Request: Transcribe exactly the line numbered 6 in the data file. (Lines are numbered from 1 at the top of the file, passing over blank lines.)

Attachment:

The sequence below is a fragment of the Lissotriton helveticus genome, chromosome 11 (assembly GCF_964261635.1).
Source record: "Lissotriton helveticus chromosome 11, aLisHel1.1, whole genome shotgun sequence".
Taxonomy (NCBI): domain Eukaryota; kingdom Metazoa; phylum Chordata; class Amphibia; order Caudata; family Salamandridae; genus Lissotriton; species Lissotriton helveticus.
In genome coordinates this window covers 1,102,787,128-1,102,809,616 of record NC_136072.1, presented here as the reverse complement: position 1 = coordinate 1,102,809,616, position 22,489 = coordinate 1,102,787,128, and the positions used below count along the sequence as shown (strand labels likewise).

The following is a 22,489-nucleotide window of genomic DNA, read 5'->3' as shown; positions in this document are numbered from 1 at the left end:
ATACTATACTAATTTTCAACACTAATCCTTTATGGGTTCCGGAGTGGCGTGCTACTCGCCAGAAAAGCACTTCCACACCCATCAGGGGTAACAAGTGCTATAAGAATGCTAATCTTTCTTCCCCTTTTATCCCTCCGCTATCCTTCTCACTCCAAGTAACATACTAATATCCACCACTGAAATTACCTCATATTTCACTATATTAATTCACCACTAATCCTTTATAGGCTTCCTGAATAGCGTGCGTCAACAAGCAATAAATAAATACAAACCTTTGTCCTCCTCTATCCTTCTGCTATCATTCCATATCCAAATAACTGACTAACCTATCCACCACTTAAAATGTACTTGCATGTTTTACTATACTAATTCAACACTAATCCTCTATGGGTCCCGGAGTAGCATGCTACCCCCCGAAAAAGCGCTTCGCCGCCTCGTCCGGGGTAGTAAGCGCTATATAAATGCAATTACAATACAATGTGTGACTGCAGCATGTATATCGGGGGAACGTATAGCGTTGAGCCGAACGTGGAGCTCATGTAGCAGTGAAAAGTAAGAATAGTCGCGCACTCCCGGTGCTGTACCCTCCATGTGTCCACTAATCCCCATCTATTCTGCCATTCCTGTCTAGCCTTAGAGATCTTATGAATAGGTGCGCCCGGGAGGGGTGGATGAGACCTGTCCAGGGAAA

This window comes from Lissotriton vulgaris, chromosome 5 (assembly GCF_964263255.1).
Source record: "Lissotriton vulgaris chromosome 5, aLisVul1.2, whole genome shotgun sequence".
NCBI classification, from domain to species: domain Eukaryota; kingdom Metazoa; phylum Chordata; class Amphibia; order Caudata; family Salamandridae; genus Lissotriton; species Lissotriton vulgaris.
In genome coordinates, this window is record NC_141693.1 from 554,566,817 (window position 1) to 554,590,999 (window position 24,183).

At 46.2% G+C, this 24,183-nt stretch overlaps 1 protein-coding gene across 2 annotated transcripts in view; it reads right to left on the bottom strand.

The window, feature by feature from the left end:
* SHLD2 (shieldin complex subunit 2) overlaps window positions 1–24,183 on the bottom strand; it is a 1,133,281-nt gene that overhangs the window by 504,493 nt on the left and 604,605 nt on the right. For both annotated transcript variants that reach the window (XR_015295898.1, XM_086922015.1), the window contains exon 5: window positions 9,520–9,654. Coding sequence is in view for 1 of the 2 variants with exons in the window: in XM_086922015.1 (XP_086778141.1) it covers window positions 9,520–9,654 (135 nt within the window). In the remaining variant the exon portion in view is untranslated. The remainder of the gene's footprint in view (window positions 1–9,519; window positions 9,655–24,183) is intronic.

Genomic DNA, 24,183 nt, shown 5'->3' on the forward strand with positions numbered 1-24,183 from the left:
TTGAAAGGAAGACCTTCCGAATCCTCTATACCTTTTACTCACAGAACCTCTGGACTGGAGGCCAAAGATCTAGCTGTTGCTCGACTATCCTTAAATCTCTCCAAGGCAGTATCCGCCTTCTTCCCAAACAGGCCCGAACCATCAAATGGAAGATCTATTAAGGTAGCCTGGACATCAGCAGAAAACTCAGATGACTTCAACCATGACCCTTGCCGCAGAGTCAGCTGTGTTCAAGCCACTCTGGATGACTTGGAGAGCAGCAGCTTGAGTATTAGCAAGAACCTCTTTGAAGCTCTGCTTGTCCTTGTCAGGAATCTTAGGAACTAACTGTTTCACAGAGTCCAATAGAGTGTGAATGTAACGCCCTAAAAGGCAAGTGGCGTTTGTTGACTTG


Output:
ATACTATACTAATTTTCAACACTAATCCTTTATGGGTTCCGGAGTGGCGTGCTACTCGCCAGAAAAGCACTTCCACACCCATCAGGGGTAACAAGTGCTATAAGAATGCTAATCTTTCTTCCCCTTTTATCCCTCCGCTATCCTTCTCACTCCAAGTAACATACTAATATCCACCACTGAAATTACCTCATATTTCACTATATTAATTCACCACTAATCCTTTATAGGCTTCCTGAATAGCGTGCGTCAACAAGCAATAAATAAATACAAACCTTTGTCCTCCTCTATCCTTCTGCTATCATTCCATATCCAAATAACTGACTAACCTATCCACCACTTAAAATGTACTTGCATGTTTTACTATACTAATTCAACACTAATCCTCTATGGGTCCCGGAGTAGCATGCTACCCCCCGAAAAAGCGCTTCGCCGCCTCGTCCGGGGTAGTAAGCGCTATATAAATGCAATTACAATACAATGTGTGACTGCAGCATGTATATCGGGGGAACGTATAGCGTTGAGCCGAACGTGGAGCTCATGTAGCAGTGAAAAGTAAGAATAGTCGCGCACTCCCGGTGCTGTACCCTCCATGTGTCCACTAATCCCCATCTATTCTGCCATTCCTGTCTAGCCTTAGAGATCTTATGAATAGGTGCGCCCGGGAGGGGTGGATGAGACCTGTCCAGGGAAA